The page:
What is Your Definition of Tons?

Now that school is back in session, the energy in the toy store has shifted. Fewer people come through the door, and I can actually hear which songs are playing on the radio. During school hours, the wee ones who frequent the store are generally in strollers.  And wearing diapers. Boxes arrive needing to be checked in, priced, and displayed in an appealing way. And while I  enjoy this task, I miss seeing the children, the young customers  I have come to know and enjoy. I miss talking to them, discussing what books they are reading, and listening to whatever they choose to reveal.

This past weekend, there were a  number of memorable customers: the seven-year-old girl who proudly announced to me that she was now a Junior Dinosaur Hunter; the girl who wants to be a giant bat for Halloween and needed help finding baby bats to be her babies; the boy who always wears a tie, and has a collection of over five hundred ties; the three-year-old girl who grabbed my hand and led me through the store showing me everything she liked; the two young brothers who negotiated for almost an hour in the stuffed animal room until one brother’s terms of repayment abruptly put an end to the negotiations; and the seven-year-old girl who came in yesterday, after school, to spend her savings.

At 3:30, she walked into the store with her grandmother, dressed in a plaid school uniform. She came to buy something. Anything. Whatever she could afford with what was in her change purse, or rather a long knitted sock with a brass clasp at the top.

Generally the accompanying adult or the child, or both, are aware of how much the child has to spend. They go back and forth, discussing which toys are affordable, and which would require that the child wait and save up more money. In most cases, the child chooses not to wait. They want to buy something now. Today.

I offered my assistance to the grandmother, hoping she knew the child’s spending limit. She didn’t. “Oh, she has her own money and has to choose herself. This could take a long time,” she said. “A very, very long time.”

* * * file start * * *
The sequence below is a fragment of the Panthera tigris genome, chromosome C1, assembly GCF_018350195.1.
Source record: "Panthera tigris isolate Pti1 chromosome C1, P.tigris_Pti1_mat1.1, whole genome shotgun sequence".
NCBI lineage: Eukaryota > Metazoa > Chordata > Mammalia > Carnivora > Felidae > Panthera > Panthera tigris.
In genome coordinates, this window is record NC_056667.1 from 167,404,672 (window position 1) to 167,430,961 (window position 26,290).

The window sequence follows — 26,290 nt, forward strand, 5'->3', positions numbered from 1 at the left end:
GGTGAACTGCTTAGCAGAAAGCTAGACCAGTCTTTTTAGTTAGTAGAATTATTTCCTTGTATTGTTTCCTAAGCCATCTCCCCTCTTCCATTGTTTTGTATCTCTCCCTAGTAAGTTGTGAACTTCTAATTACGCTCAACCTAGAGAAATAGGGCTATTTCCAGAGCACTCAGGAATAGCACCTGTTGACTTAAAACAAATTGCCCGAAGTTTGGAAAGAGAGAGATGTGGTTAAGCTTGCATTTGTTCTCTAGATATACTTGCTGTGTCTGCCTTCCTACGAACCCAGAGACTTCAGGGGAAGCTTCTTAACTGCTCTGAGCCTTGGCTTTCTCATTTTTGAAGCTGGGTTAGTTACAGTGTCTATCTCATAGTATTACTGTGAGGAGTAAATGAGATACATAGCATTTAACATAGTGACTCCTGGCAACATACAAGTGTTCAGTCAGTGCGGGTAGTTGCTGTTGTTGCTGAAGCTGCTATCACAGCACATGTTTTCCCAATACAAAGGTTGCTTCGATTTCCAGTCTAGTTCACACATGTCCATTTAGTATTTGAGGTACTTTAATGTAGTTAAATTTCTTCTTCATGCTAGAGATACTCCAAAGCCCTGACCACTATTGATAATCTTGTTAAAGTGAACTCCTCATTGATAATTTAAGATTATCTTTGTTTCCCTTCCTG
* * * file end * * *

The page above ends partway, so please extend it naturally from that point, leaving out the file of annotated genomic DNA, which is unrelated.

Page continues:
After letting her know I would help, as needed, (and that I understood her predicament), I returned to the day’s shipments. I priced the new product “Find It” and began to make room on glass shelving to the left of our register. First I put away the school themed items: die-cast school bus, remote control school bus, a Ravensburger puzzle with a school bus and cats for students, and an assortment of back-to-school books. Shelves clean, I worked on displaying the new game, which is very intriguing and sounds like a lot of fun for all ages.

Behind me the girl continued to look and look and look. “You can’t afford that,” her grandmother said. (The two of them were standing in front of the glass cases where we keep the collectible dolls.) Ten minutes went by. “No, you can’t afford that, either.” After ten more minutes, and five more “You can’t afford that,” the grandmother sighed, and suggested they go home.Pleaded was more like it.  The girl refused.

This was my signal to assist, while following my Six Steps to Get a Child To Leave the Toy Store Smiling and With a Purchase They Will Enjoy.

1. Introduce yourself to the child and let them know you will help them.

2. Assure the adult involved that you are experienced in these type of situations, and with any luck, they should be able to leave the store within ten minutes.

3. Ask the child what they are interested in, or more importantly, what they are hoping to buy with their money. (Pray that the child is not set on taking home a Steiff or Madame Alexander doll, because if that is the case, you will have a challenge on your hands.)

4. Find out how much money they have with them.